White Nationalist Leaders in Southern California Arrested, Charged With Inciting and Participating in Riots

Federal authorities have arrested key members of a Southern California white-power group, the latest move in an ongoing effort by authorities to break the back of an organization linked to racism-fueled violence.

Robert Rundo, leader of the so-called Rise Above Movement, was taken into custody Sunday at Los Angeles International Airport, FBI spokeswoman Laura Eimiller said.

Two others – Tyler Laube and Robert Boman – were arrested Wednesday morning in connection with organizing and participating in riots, according to federal authorities. A third, Aaron Eason, was charged but remains at large, they said.

All four were charged with traveling to incite or participate in riots, according to a criminal complaint filed in U.S. District Court in Los Angeles.

Private messages between group leaders, members and associates show an effort to keep their violent intentions secret, according to an FBI affidavit attached to the complaint. Daley urged members in one 2016 phone call to attend events wearing polo-style shirts and khakis, and to get military-style haircuts.

In an August 2017 exchange with someone considering joining the group, Daley said the individual would have to “change your (style) up a bit when your with us.” The associate said he could grow out his hair and drop the “boots and braces look,” the affidavit said. Daley responded: “think its time to reimagine the nationalist look and playbook, we have become predictable that needs to change.” He told another associate to keep a low profile on social media.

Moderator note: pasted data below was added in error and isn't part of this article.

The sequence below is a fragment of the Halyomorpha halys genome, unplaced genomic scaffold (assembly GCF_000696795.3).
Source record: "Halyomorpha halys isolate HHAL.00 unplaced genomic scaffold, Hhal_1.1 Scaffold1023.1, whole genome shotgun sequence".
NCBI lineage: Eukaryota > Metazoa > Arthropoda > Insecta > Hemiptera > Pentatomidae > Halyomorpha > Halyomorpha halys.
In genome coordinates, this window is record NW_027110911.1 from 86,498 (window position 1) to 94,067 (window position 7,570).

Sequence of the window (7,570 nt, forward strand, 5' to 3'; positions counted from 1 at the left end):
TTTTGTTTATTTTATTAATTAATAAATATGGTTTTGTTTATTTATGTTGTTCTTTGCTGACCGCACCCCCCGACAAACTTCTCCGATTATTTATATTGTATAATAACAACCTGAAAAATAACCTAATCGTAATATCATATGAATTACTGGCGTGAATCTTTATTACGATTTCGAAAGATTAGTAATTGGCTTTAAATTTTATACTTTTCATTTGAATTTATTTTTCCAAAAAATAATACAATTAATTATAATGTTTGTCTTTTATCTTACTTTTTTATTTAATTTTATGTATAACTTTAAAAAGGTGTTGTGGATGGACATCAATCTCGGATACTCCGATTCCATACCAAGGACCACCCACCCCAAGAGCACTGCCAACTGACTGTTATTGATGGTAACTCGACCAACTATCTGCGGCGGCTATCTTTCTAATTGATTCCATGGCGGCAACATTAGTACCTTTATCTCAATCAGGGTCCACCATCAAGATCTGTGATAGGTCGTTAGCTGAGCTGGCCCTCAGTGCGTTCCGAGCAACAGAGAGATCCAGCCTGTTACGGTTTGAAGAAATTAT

In private Facebook messages to the person in January, Daley said: “I would be mindful of saying anything that could be misconstrued as a call to violence. I know people who literally have had feds show up at there door over posts. (J)ust food for thought. Trust I’m not speaking in terms of morality rather practicality.”

In a hearing Wednesday, the judge in the case denied bail for Rundo, calling him a flight risk. Prosecutors argued that Rundo – who appeared in court in a white jumpsuit, mostly staring down toward his hands – had taken several trips abroad, including one to Mexico. He was picked up in Central America before he was taken into custody at the airport in L.A.

Rundo “has demonstrated and undergone a significant personal sacrifice over the past three weeks, repeatedly seeking to flee from this ongoing engagement of law enforcement,” said Assistant U.S. Attorney David Ryan.

Prosecutors also pointed out Rundo’s criminal history, which includes a conviction in a stabbing case, and said that when authorities searched his home, they found a large framed portrait of Adolf Hitler.

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SOURCE: Los Angeles Times, Alene Tchekmedyian and Brittny Mejia